Senators press for answers about face scanning program at Logan Airport
A program requires travelers, including U.S. citizens, departing on select international flights to submit to a face scan at Logan Airport.
U.S. Sen. Edward Markey and Republican Sen. Mike Lee of Utah are asking the Department of Homeland Security for answers about a face scanning program currently in place at nine international airports in the United States, including Boston's Logan Airport.
In a letter to the department on Thursday, the senators raised concerns about people being wrongfully prevented from boarding under the biometric exit program.
The agency requires travelers, including U.S. citizens, departing on select international flights to submit to a face scan that is then compared to a biometric database for identity confirmation purposes.
"We are concerned that the use of the program on U.S. citizens remains facially unauthorized," the senators wrote in their letter to DHS Secretary Kirstjen Nielson, noting Congress has voted to authorize face scanning of foreign nationals. "We request that DHS stop the expansion of this program and provide Congress with its explicit statutory authority to use and exp and a biometric exit program on U.S. citizens."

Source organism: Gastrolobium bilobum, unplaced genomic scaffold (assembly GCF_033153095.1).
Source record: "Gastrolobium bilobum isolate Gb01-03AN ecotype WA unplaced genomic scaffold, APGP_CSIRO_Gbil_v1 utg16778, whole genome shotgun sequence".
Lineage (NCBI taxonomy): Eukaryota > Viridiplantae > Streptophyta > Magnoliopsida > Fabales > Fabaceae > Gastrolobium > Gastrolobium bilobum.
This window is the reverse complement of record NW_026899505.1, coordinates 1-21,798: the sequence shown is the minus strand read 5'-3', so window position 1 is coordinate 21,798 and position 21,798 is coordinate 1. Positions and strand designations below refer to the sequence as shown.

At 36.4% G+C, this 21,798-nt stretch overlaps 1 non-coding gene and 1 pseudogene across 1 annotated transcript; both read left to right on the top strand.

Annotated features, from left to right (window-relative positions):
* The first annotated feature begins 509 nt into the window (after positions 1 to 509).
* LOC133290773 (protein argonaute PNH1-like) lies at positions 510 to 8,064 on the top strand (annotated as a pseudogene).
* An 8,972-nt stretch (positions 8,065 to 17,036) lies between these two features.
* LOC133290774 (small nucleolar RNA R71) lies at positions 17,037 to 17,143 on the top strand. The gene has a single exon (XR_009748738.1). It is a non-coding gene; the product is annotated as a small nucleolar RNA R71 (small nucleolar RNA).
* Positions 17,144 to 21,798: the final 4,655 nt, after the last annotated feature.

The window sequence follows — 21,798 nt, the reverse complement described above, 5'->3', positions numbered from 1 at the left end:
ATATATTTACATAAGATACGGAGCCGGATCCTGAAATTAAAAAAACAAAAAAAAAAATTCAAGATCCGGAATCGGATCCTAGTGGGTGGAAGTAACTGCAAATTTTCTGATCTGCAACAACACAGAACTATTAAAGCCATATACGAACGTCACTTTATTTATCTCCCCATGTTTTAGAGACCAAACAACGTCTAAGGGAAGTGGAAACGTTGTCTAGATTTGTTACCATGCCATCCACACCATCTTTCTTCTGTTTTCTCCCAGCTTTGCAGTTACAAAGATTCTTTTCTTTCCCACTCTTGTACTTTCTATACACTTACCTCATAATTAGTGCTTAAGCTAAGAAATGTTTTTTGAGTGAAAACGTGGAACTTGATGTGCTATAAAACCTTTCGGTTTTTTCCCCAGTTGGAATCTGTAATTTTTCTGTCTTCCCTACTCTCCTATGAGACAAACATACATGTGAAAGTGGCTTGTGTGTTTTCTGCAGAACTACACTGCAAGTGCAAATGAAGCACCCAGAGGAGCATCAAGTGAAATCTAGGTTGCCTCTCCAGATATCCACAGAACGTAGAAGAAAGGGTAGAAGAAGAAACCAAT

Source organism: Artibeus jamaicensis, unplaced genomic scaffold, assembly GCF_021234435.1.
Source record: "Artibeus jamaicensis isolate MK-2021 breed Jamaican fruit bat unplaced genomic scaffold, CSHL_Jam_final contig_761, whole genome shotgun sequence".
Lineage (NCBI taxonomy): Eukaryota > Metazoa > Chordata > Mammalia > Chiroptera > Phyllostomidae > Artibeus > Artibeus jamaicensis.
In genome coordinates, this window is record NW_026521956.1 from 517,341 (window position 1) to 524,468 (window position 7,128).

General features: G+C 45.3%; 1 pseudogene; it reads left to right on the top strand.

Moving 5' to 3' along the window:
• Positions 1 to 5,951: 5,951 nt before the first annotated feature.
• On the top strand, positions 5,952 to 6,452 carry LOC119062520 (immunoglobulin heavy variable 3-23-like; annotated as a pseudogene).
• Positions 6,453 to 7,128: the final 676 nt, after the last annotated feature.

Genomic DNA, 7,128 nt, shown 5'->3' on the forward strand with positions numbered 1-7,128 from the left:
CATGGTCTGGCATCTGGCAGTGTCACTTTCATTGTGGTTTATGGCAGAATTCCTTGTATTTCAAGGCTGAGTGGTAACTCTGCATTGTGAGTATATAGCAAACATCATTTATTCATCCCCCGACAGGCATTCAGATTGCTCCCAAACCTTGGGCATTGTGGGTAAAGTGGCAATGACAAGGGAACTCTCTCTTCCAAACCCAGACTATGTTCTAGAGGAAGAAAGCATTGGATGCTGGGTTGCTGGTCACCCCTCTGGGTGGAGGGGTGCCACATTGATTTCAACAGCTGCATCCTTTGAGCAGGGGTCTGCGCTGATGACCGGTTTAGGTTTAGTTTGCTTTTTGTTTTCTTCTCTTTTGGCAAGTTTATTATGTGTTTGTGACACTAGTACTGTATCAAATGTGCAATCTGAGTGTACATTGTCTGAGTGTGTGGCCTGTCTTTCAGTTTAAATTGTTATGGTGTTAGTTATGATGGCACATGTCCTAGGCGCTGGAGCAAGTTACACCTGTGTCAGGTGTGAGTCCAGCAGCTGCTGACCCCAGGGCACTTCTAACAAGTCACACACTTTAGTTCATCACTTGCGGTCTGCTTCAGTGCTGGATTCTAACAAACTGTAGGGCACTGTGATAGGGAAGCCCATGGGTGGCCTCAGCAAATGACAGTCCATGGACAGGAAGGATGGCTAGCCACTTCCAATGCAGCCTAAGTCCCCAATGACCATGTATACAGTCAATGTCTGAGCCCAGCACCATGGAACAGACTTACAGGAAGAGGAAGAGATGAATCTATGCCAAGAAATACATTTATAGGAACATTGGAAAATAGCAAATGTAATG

The senators asked DHS for information to address about accuracy concerns, flaws in scanning technology, and "how the program will not unduly burden travelers, including certain races or gender," according to Markey's office.
Markey planed a noon teleconference Thursday to discuss a Georgetown Law Center on Privacy & Technology report on the topic.
"It’s as if DHS has hired a billion-dollar bouncer to check IDs but never checked how good he is at spotting a fake," Laura Moy, deputy director of the Georgetown center and co-author of the report, said in a statement. "They also don’t know if he’s biased against certain groups of people. These questions are mission-critical, and they’re unanswered."
The senators also raised concerns about how the data from the scan is stored, writing that the process doesn’t appear to have “the proper safeguards to prevent the spread of this data to third parties or other government agencies.”
JetBlue first announced that it would tests a facial-recognition system for boarding at Logan Airport back in May.